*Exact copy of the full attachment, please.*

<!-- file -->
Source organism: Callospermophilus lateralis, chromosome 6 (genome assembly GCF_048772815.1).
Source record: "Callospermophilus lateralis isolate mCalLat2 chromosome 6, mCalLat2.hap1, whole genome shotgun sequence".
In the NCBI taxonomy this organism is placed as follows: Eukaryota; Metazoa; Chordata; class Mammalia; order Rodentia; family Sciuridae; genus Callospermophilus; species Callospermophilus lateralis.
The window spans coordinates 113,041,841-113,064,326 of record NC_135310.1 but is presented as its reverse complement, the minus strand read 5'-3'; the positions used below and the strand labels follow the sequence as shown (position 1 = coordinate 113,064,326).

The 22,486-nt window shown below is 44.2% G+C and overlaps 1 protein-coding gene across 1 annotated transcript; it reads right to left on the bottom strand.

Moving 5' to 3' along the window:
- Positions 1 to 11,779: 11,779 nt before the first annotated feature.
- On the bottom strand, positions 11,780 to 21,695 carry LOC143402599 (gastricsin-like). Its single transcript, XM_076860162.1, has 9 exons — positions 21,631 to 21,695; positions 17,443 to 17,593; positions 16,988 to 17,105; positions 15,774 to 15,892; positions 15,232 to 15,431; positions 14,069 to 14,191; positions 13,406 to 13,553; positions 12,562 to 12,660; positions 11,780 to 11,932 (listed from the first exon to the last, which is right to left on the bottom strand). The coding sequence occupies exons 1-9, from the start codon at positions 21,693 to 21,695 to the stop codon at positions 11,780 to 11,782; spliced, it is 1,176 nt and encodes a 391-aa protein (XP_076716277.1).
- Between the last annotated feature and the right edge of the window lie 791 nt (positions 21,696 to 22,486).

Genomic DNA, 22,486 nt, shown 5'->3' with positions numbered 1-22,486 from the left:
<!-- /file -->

Source organism: Callospermophilus lateralis, chromosome 6 (genome assembly GCF_048772815.1).
Source record: "Callospermophilus lateralis isolate mCalLat2 chromosome 6, mCalLat2.hap1, whole genome shotgun sequence".
In the NCBI taxonomy this organism is placed as follows: Eukaryota; Metazoa; Chordata; class Mammalia; order Rodentia; family Sciuridae; genus Callospermophilus; species Callospermophilus lateralis.
The window spans coordinates 113,041,841-113,064,326 of record NC_135310.1 but is presented as its reverse complement, the minus strand read 5'-3'; the positions used below and the strand labels follow the sequence as shown (position 1 = coordinate 113,064,326).

The 22,486-nt window shown below is 44.2% G+C and overlaps 1 protein-coding gene across 1 annotated transcript; it reads right to left on the bottom strand.

Moving 5' to 3' along the window:
- Positions 1 to 11,779: 11,779 nt before the first annotated feature.
- On the bottom strand, positions 11,780 to 21,695 carry LOC143402599 (gastricsin-like). Its single transcript, XM_076860162.1, has 9 exons — positions 21,631 to 21,695; positions 17,443 to 17,593; positions 16,988 to 17,105; positions 15,774 to 15,892; positions 15,232 to 15,431; positions 14,069 to 14,191; positions 13,406 to 13,553; positions 12,562 to 12,660; positions 11,780 to 11,932 (listed from the first exon to the last, which is right to left on the bottom strand). The coding sequence occupies exons 1-9, from the start codon at positions 21,693 to 21,695 to the stop codon at positions 11,780 to 11,782; spliced, it is 1,176 nt and encodes a 391-aa protein (XP_076716277.1).
- Between the last annotated feature and the right edge of the window lie 791 nt (positions 21,696 to 22,486).

Genomic DNA, 22,486 nt, shown 5'->3' with positions numbered 1-22,486 from the left: